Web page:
Patients and Doctors Rally Against Texas Abortion Ban

( – Anyone who thought the Supreme Court’s overturning of Roe vs. Wade in 2022 would settle America’s perennial war over abortion might want to think again. With the right to regulate abortion now in the hands of individual states, even conservative strongholds such as Texas are battling the issue out in court.

On November 28th, a coalition of plaintiffs including doctors and patients asked the Texas Supreme Court to tie the state’s hands so that it cannot enforce a law that bans nearly all abortions. Texas’ law, among the strictest in the nation, bans all abortions except those necessary to save the mother’s life.

As always, the devil is in the details, and in the eye of the person interpreting the law. Abortion advocates say the Lonestar law is too vague and does not properly lay out what the state considers a life-threatening emergency to the mother. They claim that this may dissuade doctors from providing life-saving care to women experiencing legitimate pregnancy complications. Lawyer Molly Duane of the Center for Reproductive Rights is representing the plaintiffs. She said the complainants are making a reasonable request for “common-sense guidance” that will allay doctors’ fears of prosecution if they perform an abortion using “good faith judgment” that the mother would die if the pregnancy were not terminated.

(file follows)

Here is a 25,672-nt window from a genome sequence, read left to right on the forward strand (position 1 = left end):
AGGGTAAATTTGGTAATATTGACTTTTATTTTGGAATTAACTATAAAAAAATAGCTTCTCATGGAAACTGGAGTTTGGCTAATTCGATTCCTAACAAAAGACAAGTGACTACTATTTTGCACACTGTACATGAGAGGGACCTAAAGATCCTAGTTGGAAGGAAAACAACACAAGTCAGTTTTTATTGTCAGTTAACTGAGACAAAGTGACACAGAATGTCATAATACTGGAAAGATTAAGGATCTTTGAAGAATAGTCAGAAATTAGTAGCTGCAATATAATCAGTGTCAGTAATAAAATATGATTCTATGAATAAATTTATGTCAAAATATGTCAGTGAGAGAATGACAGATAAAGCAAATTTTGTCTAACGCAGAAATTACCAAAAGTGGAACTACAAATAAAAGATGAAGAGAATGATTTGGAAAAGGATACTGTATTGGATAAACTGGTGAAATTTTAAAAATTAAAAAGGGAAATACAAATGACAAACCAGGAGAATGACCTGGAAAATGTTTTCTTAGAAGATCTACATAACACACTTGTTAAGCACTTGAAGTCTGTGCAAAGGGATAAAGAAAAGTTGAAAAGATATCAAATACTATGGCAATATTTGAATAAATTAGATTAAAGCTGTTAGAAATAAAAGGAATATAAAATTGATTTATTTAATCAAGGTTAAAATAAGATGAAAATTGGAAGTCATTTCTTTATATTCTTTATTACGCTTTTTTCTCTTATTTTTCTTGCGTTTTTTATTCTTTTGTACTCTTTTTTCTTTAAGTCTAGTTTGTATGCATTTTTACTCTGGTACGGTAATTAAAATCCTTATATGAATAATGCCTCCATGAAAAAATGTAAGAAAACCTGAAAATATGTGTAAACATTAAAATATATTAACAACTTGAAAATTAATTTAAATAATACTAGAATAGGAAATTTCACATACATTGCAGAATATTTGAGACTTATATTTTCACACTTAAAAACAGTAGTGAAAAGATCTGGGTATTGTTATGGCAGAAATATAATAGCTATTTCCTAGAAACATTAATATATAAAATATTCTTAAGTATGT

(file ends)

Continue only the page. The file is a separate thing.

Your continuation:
The plaintiffs, originally five women and two doctors, filed suit against the state in March of this year. Later, 15 more women joined as plaintiffs. They’re asking the state’s Supreme Court for an order stating that doctors cannot be prosecuted for performing abortions if, in their “good faith judgment,” failing to do so would allow a woman to die.

In early August, a lower court blocked the law from going into effect, but that order has been suspended while the state itself has an appeal before the Texas Supreme Court. That now-suspended order from Judge Jessica Mangrum (Travis County, Texas, District Court) ruled the state could not prosecute doctors who performed abortions to prevent a health risk to the mother, or because the baby would not likely survive long after birth. It is not clear how Mangrum’s order can line up with the state law, which allows for abortion to save the life of the mother but does not provide exemptions for less serious health risks, nor exemptions based on how likely the baby is to survive.

Oral arguments before the state’s high court took place on November 28th. It is not yet known when the court will issue a ruling.

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